“Owners are finding that the project delivery time almost across the board is quicker when you're dealing with design-build because you're not going through another step,” says Brian Jordan, executive vice president, Helix Electric, Inc., San Diego. “You've got the person that's actually installing the work designing it. Time is money, and if owners have six months less carrying charges for their loans because they're getting the project built faster, then that keeps their costs down.”
In 1993, only one state authorized design-build on public-sector work, according to the Design Build Institute of America (DBIA), Washington, D.C. Currently, Alabama, Michigan, and Rhode Island are the only states that don't authorize its use on public-sector work, although that may soon change in both Michigan and Rhode Island where there are bills that would authorize it being considered by the state legislature. In addition, the private sector's use of design-build has increased steadily in frequency and application in the last 30 years. It has become more common in the United States on commercial and institutional projects, as well as in the industrial and power sectors.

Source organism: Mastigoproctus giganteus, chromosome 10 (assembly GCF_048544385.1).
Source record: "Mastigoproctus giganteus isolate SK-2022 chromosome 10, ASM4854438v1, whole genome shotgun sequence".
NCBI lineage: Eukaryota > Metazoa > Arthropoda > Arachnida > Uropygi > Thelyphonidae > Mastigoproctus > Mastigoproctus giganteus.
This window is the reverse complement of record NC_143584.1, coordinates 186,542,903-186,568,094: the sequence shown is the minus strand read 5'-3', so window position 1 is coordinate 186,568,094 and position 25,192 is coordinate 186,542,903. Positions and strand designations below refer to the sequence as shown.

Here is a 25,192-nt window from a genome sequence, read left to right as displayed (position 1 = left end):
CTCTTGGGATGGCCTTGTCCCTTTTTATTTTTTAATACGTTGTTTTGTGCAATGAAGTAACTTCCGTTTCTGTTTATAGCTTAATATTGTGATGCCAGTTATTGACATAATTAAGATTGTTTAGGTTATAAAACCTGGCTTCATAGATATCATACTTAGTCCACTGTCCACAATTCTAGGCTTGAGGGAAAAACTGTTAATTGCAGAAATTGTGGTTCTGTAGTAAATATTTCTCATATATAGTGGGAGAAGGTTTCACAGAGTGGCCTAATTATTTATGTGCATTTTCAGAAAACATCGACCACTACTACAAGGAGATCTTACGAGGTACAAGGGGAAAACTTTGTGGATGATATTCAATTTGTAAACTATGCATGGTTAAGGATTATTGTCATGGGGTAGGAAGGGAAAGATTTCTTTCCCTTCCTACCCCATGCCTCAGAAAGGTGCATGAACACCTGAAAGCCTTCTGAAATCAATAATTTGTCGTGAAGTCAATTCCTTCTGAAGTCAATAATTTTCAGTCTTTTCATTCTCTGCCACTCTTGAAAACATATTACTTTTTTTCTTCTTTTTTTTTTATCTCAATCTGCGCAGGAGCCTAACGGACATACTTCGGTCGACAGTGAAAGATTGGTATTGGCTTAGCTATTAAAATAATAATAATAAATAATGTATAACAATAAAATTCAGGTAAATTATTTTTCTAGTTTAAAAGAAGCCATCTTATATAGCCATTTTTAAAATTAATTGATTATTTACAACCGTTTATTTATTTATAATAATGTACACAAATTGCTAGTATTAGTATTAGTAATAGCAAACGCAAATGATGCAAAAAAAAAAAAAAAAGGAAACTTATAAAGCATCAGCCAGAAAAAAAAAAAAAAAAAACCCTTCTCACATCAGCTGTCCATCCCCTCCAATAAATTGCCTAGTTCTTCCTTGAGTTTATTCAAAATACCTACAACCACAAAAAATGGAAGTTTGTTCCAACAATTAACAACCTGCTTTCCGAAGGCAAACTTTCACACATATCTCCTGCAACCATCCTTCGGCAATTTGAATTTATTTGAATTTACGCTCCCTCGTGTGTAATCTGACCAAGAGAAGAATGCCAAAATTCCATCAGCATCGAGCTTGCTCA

“More public agencies are moving toward the best-value- or performance-based types of procurement, especially the federal government,” Jordan says.
Design-assist is considered a hybrid between design-bid-build and design-build. The design-assist method is when a general contractor procures the services of an electrical contractor early in the design process to provide value engineering and field detailing services.“The designs are further along,” says Brian Jordan, executive vice president, Helix Electric, Inc., San Diego. “Then the contractor steps in to develop them to a greater extent, past the conceptual stage.”